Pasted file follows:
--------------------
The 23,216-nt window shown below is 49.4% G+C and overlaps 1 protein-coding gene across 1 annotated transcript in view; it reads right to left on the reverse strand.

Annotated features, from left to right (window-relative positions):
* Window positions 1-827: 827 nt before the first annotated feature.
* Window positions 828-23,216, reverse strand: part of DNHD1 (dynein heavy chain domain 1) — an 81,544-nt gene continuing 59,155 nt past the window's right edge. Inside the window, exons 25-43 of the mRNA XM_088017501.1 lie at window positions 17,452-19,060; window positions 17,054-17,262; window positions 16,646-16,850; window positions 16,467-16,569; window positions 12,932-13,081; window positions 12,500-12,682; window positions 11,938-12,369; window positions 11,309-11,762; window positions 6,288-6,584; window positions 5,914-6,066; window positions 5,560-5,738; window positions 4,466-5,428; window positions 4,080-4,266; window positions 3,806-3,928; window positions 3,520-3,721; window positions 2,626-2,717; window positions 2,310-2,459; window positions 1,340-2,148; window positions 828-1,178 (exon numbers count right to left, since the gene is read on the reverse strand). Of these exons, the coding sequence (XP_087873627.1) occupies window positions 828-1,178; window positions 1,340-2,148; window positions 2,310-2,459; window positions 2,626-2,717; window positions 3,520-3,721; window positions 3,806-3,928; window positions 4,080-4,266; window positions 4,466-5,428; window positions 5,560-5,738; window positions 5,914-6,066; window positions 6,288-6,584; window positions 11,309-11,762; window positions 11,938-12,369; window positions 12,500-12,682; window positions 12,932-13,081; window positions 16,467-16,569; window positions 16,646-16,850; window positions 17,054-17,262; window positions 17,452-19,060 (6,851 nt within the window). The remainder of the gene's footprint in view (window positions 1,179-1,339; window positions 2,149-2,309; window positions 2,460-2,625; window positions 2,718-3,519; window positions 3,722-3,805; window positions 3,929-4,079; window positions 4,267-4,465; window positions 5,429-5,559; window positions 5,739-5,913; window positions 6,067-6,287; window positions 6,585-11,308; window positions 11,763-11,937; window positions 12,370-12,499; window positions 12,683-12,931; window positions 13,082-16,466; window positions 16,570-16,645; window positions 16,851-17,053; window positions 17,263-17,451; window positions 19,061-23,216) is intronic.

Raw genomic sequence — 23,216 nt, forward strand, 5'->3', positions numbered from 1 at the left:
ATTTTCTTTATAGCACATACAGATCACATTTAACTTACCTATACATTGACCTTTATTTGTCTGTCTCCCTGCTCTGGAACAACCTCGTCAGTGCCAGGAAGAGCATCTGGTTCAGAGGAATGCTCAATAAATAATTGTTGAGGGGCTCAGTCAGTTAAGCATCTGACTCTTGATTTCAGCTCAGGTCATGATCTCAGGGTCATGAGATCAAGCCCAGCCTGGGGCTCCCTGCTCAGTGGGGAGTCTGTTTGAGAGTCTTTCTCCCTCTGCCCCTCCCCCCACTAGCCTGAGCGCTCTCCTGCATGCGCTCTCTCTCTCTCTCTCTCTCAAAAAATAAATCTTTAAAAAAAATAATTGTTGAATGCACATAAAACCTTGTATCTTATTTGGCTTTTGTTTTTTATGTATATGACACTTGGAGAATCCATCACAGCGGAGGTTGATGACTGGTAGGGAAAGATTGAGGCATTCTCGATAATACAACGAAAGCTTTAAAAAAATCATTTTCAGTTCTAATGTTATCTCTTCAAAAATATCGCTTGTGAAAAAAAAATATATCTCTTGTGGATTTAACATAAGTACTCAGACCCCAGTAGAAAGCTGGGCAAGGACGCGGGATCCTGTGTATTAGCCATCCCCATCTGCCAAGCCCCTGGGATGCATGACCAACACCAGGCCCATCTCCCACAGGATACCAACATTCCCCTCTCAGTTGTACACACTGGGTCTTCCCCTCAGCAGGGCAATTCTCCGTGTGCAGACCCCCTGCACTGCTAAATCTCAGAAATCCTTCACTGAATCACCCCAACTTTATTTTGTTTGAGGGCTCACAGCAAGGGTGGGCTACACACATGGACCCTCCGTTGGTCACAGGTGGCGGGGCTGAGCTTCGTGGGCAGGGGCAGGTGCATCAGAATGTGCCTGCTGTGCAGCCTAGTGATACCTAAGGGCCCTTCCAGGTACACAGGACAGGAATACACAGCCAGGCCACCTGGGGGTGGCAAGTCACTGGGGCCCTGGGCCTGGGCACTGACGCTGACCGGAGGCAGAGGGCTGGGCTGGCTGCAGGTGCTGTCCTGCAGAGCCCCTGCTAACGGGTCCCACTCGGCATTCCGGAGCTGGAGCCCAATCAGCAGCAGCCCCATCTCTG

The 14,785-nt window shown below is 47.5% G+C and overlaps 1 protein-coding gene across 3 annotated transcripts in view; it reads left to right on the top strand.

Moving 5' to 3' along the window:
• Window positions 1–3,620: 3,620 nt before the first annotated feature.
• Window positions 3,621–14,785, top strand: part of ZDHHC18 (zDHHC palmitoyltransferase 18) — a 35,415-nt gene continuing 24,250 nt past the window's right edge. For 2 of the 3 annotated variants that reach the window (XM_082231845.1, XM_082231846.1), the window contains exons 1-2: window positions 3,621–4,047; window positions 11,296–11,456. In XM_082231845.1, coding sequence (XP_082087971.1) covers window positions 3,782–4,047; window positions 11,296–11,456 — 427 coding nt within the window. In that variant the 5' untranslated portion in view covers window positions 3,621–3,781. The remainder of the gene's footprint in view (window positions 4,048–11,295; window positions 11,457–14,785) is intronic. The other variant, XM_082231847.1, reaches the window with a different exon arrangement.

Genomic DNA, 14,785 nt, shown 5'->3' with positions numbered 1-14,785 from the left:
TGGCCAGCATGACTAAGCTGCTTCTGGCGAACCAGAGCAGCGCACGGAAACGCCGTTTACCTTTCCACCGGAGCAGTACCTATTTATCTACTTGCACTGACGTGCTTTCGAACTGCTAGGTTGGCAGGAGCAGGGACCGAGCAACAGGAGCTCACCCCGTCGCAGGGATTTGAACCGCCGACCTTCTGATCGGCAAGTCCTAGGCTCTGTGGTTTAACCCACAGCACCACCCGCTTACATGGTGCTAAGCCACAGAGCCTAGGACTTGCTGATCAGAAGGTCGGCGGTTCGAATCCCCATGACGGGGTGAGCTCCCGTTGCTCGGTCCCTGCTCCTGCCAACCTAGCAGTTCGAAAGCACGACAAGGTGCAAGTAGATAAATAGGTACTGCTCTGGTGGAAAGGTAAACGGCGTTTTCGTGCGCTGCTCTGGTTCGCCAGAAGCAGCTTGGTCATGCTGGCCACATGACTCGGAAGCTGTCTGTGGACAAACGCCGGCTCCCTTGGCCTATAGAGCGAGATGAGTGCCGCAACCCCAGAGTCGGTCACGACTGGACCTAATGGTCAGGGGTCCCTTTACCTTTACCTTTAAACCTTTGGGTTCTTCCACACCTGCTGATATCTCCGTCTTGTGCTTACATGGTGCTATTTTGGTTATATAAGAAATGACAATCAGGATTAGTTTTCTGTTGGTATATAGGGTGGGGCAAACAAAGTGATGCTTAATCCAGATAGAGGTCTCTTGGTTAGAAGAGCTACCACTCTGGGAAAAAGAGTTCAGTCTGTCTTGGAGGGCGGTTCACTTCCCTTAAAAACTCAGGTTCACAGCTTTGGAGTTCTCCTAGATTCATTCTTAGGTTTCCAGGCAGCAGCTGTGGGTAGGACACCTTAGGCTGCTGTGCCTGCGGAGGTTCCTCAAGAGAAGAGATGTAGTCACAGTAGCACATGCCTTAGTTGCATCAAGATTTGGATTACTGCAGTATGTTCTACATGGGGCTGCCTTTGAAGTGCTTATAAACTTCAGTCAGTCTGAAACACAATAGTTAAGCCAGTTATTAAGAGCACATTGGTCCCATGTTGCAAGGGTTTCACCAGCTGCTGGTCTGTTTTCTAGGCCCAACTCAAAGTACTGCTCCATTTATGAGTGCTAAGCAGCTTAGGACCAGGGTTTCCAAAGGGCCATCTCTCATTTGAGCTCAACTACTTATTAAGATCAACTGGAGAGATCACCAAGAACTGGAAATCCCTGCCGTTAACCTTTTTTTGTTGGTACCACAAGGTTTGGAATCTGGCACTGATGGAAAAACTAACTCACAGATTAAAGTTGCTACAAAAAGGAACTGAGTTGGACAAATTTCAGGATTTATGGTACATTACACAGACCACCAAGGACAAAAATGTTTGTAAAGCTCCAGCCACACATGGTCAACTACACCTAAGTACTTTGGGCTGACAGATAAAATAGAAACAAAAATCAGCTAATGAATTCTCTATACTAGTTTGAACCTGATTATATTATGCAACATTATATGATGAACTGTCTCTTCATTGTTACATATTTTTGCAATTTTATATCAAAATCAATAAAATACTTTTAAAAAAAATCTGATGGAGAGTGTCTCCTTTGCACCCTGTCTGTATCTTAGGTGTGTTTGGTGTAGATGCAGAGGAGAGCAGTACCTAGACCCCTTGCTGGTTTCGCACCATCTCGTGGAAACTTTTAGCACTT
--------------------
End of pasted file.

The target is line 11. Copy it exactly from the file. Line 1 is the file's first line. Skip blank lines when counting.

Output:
Genomic DNA, 14,785 nt, shown 5'->3' with positions numbered 1-14,785 from the left: